fetich vs fetish what difference

what is difference between fetich and fetish

English

Noun

fetich (plural fetiches)

  1. Dated form of fetish.
    • 1913: Walter Lippmann, A Preface to Politics, pages page 152 (2008 publication)
      The one thing that no democrat may assume is that the people are dear good souls, fully competent for their task. The most valuable leaders never assume that. No one, for example, would accuse Karl Marx of disloyalty to workingmen. Yet in 1850 he could write at the demagogues among his friends: “While we draw the attention of the German workman to the undeveloped state of the proletariat in Germany, you flatter the national spirit and the guild prejudices of the German artisans in the grossest manner, a method of procedure without doubt the more popular of the two. Just as the democrats made a sort of fetich of the words, ‘the people,’ so you make one of the word ‘proletariat.’” John Spargo quotes this statement in his “Life.” Marx, we are told, could use phrases like “democratic miasma.” He never seems to have made the mistake of confusing democracy with demolatry.

References

  • fetich” listed as a variant spelling, in use from the eighteenth century onward, of “fetish, n.”, listed in the Oxford English Dictionary [2nd Ed.; 1989]

Anagrams

  • chétif, fitché, hetfic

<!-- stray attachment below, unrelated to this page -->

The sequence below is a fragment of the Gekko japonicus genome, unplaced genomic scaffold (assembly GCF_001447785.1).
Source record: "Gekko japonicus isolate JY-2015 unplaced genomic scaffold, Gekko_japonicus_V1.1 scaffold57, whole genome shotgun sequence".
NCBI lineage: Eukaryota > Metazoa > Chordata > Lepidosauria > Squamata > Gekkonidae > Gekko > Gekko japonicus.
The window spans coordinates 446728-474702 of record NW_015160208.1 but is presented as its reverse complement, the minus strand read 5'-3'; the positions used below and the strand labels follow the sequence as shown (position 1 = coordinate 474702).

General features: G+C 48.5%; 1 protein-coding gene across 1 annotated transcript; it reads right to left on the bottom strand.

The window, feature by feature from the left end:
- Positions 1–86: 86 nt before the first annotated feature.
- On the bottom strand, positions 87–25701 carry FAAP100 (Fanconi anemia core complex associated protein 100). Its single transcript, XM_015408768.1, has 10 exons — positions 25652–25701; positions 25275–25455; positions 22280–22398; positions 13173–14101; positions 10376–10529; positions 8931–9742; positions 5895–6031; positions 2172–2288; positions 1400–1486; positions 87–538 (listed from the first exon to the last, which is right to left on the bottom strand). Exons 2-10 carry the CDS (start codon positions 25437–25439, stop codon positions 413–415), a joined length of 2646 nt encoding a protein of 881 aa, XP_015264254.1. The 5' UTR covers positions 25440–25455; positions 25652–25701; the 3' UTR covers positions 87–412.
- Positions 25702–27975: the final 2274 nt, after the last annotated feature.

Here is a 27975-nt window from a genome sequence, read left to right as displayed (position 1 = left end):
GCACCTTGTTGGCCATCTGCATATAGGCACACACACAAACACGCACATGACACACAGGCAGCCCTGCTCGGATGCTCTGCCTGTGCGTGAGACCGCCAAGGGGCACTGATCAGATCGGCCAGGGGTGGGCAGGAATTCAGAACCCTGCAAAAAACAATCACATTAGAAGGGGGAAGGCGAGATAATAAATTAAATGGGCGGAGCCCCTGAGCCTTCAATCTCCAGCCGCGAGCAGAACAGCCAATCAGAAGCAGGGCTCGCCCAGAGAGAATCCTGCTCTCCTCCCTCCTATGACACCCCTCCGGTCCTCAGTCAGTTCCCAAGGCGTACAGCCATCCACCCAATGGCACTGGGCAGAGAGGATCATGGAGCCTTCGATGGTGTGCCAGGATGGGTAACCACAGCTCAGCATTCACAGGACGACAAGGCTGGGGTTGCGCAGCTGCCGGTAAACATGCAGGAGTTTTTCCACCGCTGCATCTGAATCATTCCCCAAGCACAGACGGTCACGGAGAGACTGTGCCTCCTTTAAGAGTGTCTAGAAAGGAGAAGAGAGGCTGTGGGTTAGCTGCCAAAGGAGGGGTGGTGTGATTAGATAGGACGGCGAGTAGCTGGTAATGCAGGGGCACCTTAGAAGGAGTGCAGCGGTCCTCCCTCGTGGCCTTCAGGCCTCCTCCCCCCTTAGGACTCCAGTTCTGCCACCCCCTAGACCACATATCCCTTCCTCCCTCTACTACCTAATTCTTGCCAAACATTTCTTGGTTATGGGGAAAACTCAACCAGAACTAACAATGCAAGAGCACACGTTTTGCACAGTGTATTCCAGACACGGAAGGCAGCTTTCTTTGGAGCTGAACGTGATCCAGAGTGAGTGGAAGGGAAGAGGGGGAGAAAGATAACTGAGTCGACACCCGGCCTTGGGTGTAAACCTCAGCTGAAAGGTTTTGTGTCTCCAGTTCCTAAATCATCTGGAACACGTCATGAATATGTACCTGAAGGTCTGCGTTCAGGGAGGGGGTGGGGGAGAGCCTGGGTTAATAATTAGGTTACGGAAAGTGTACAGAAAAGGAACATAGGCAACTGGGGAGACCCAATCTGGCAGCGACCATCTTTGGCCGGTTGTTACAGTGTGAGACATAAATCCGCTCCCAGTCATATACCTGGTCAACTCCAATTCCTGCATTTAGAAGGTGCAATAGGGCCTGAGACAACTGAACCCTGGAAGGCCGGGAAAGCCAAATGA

English

Alternative forms

  • fetich (dated [18th c.–present])

Etymology

Borrowed from French fétiche, from Portuguese feitiço, from Latin factīcius (artificial). Doublet of factitious.

Pronunciation

  • (UK, US) enPR: fĕtʹĭsh, fēʹtĭsh, IPA(key): /ˈfɛt.ɪʃ/, /ˈfiː.tɪʃ/

Noun

fetish (plural fetishes)

  1. Something which is believed to possess, contain, or cause spiritual or magical powers; an amulet or a talisman. [from the early 17th c.]
  2. Sexual attraction to or arousal at something abnormally sexual or nonsexual, such as an object or a nonsexual part of the body. [from the early 19th c.]
    Synonym: paraphilia
  3. An irrational, or abnormal fixation or preoccupation; an obsession. [from the 19th c.]
    • 1933, George Orwell, Down and Out in Paris and London (Harvest / Harcourt paperback edition), chapter XXII, page 117:
      We have a feeling that it must be “honest” work, because it is hard and disagreeable, and we have made a sort of fetish of manual work.

Derived terms

  • fet
  • fetishism
  • fetishist
  • fetishistic
  • fetishize
  • fetishlike
  • fetishwear

Translations

Anagrams

  • feiths, thiefs

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